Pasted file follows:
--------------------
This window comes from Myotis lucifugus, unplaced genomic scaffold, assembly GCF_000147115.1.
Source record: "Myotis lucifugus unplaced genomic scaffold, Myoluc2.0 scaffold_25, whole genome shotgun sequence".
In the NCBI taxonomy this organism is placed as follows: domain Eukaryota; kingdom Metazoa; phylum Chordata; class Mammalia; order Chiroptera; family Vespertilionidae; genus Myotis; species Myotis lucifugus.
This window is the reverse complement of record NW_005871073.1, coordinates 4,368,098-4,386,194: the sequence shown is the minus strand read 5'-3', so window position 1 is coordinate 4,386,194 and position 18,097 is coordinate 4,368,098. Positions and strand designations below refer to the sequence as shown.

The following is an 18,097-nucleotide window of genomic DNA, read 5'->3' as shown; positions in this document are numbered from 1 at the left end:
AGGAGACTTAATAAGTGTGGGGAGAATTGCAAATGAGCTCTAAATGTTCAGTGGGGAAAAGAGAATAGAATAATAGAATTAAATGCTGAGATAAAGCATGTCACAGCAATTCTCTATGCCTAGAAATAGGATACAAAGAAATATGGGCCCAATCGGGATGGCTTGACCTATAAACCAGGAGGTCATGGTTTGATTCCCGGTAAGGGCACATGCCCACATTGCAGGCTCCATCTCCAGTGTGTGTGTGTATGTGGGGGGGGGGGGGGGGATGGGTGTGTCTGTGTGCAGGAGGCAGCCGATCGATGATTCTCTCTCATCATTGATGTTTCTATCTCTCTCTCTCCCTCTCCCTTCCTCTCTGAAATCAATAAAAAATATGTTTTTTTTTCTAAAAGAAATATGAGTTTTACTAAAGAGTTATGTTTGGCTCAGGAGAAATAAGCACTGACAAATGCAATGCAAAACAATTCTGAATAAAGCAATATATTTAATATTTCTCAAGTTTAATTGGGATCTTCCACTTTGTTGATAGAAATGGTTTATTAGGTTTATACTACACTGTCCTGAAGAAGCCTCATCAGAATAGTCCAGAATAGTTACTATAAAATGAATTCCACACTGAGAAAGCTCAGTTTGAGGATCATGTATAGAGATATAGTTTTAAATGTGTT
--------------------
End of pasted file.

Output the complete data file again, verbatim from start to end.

This window comes from Myotis lucifugus, unplaced genomic scaffold, assembly GCF_000147115.1.
Source record: "Myotis lucifugus unplaced genomic scaffold, Myoluc2.0 scaffold_25, whole genome shotgun sequence".
In the NCBI taxonomy this organism is placed as follows: domain Eukaryota; kingdom Metazoa; phylum Chordata; class Mammalia; order Chiroptera; family Vespertilionidae; genus Myotis; species Myotis lucifugus.
This window is the reverse complement of record NW_005871073.1, coordinates 4,368,098-4,386,194: the sequence shown is the minus strand read 5'-3', so window position 1 is coordinate 4,386,194 and position 18,097 is coordinate 4,368,098. Positions and strand designations below refer to the sequence as shown.

The following is an 18,097-nucleotide window of genomic DNA, read 5'->3' as shown; positions in this document are numbered from 1 at the left end:
AGGAGACTTAATAAGTGTGGGGAGAATTGCAAATGAGCTCTAAATGTTCAGTGGGGAAAAGAGAATAGAATAATAGAATTAAATGCTGAGATAAAGCATGTCACAGCAATTCTCTATGCCTAGAAATAGGATACAAAGAAATATGGGCCCAATCGGGATGGCTTGACCTATAAACCAGGAGGTCATGGTTTGATTCCCGGTAAGGGCACATGCCCACATTGCAGGCTCCATCTCCAGTGTGTGTGTGTATGTGGGGGGGGGGGGGGGGATGGGTGTGTCTGTGTGCAGGAGGCAGCCGATCGATGATTCTCTCTCATCATTGATGTTTCTATCTCTCTCTCTCCCTCTCCCTTCCTCTCTGAAATCAATAAAAAATATGTTTTTTTTTCTAAAAGAAATATGAGTTTTACTAAAGAGTTATGTTTGGCTCAGGAGAAATAAGCACTGACAAATGCAATGCAAAACAATTCTGAATAAAGCAATATATTTAATATTTCTCAAGTTTAATTGGGATCTTCCACTTTGTTGATAGAAATGGTTTATTAGGTTTATACTACACTGTCCTGAAGAAGCCTCATCAGAATAGTCCAGAATAGTTACTATAAAATGAATTCCACACTGAGAAAGCTCAGTTTGAGGATCATGTATAGAGATATAGTTTTAAATGTGTT